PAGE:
Jan. 16 (Bloomberg) -- Singapore Exchange Ltd., Southeast Asia’s biggest bourse, plans to stop trading and clearing futures on three industrial metals after the contracts attracted little interest from customers.
SGX, which started trading the copper, zinc and aluminum futures in a joint venture with London Metal Exchange in February 2011, will make the products “dormant” pending approval from the Monetary Authority of Singapore, according to an e-mailed statement from SGX in response to queries from Bloomberg News. The bourse’s shares dropped 1.1 percent to close at S$7.04 in Singapore trading today, the most on the benchmark Straits Times Index.
The LME, the world’s largest metals bourse, will pursue other options for boosting volumes in Asia, according to a separate e-mailed statement from parent company Hong Kong Exchanges & Clearing Ltd.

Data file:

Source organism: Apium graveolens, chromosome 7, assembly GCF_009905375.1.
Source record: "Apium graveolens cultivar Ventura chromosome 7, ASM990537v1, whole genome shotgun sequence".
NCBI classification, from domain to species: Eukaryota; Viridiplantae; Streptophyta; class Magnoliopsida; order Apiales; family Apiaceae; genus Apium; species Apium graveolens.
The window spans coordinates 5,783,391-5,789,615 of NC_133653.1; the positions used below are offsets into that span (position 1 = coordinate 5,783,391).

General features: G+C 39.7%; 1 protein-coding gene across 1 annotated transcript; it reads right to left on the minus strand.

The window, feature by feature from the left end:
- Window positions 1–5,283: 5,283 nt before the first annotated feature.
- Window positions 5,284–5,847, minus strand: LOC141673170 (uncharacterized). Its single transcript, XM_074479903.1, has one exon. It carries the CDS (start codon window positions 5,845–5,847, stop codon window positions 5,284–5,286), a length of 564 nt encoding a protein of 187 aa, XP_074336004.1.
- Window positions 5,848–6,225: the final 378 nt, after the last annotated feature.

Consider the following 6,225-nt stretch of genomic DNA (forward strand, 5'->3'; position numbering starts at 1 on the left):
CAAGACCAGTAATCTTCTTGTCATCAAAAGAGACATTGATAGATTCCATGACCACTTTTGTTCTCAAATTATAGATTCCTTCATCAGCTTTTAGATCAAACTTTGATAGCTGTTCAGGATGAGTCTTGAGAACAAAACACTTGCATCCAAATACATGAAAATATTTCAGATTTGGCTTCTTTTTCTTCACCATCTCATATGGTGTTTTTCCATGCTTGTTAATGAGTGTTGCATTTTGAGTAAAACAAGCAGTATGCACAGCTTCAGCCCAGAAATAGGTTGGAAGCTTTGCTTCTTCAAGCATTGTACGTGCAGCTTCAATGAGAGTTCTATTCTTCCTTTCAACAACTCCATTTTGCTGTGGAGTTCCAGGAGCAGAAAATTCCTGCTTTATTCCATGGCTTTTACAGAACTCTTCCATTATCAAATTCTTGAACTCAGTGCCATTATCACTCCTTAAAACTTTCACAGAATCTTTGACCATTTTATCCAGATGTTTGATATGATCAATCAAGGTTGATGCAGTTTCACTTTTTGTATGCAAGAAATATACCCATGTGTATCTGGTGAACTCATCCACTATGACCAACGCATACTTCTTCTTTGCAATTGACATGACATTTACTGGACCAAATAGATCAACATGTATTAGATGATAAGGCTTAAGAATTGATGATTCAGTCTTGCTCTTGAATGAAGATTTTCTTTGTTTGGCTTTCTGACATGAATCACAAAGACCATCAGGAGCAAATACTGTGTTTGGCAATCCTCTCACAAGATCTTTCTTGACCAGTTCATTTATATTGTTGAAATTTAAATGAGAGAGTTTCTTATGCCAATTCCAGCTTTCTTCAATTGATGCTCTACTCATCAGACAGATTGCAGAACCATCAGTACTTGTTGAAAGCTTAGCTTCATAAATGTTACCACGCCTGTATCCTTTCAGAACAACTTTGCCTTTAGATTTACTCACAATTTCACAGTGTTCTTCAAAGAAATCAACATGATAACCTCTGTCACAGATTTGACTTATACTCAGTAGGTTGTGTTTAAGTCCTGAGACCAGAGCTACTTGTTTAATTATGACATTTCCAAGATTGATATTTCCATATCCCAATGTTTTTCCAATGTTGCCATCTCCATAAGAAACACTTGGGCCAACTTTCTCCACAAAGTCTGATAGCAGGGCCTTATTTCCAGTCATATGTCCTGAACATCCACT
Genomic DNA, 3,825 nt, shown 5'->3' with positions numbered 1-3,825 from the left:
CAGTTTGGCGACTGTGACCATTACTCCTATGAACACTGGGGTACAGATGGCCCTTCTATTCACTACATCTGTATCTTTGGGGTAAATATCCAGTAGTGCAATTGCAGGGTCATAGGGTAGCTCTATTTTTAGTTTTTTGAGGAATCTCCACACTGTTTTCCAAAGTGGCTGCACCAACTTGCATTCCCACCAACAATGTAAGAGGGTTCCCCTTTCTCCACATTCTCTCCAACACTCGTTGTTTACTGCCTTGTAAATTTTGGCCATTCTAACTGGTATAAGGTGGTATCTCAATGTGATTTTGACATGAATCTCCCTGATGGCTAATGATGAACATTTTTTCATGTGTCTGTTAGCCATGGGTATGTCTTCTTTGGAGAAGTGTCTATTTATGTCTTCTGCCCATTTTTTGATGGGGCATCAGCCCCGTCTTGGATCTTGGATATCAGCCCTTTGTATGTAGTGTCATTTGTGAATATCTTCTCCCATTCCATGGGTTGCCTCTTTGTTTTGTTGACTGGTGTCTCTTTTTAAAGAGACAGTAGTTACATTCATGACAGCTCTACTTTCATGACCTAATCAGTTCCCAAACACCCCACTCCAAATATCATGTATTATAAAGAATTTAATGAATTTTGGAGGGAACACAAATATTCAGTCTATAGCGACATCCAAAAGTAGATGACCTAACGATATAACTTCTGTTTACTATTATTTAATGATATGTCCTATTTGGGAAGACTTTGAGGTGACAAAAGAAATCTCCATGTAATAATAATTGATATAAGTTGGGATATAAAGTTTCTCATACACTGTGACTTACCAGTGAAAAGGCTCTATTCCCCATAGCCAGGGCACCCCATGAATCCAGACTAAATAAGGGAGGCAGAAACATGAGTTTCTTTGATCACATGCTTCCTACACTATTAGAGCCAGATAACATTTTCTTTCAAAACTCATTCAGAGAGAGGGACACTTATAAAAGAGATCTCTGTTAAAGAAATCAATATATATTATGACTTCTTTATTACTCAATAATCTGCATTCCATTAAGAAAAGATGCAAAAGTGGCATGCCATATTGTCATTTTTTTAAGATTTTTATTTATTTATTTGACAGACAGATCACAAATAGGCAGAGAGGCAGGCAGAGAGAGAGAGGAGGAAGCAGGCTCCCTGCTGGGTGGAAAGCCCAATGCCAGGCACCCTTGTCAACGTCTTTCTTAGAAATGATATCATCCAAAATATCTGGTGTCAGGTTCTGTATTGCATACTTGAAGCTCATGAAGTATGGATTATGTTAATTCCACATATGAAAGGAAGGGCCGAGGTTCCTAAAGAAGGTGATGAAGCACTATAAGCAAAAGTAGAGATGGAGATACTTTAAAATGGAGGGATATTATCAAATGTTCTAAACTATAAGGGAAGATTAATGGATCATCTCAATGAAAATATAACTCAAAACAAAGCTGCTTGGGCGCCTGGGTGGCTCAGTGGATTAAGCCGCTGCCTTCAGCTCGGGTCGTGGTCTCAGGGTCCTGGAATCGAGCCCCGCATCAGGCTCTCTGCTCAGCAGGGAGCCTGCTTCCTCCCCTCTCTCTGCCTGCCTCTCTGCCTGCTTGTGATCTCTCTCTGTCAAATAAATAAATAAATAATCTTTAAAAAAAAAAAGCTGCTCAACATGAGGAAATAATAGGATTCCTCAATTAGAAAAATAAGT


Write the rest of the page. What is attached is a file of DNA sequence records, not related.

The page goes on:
Hong Kong Exchanges bought the LME for $2.2 billion in 2012 to expand in commodities and pledged to help the bourse increase its presence in China. No LME-SGX metals futures have been traded since four zinc contracts in June, according to monthly market statistics from the Singapore bourse. Aluminum futures last traded in January 2013 and copper futures have had zero volume since December 2012.
The LME-SGX contracts, known as “mini,” represent five metric tons of metal, compared with the benchmark 25-ton contracts traded in London.
To contact the reporters on this story: Eleni Himaras in Hong Kong at firstname.lastname@example.org; Chanyaporn Chanjaroen in Singapore at email@example.com; Jonathan Burgos in Singapore at firstname.lastname@example.org
To contact the editor responsible for this story: Nick Baker at email@example.com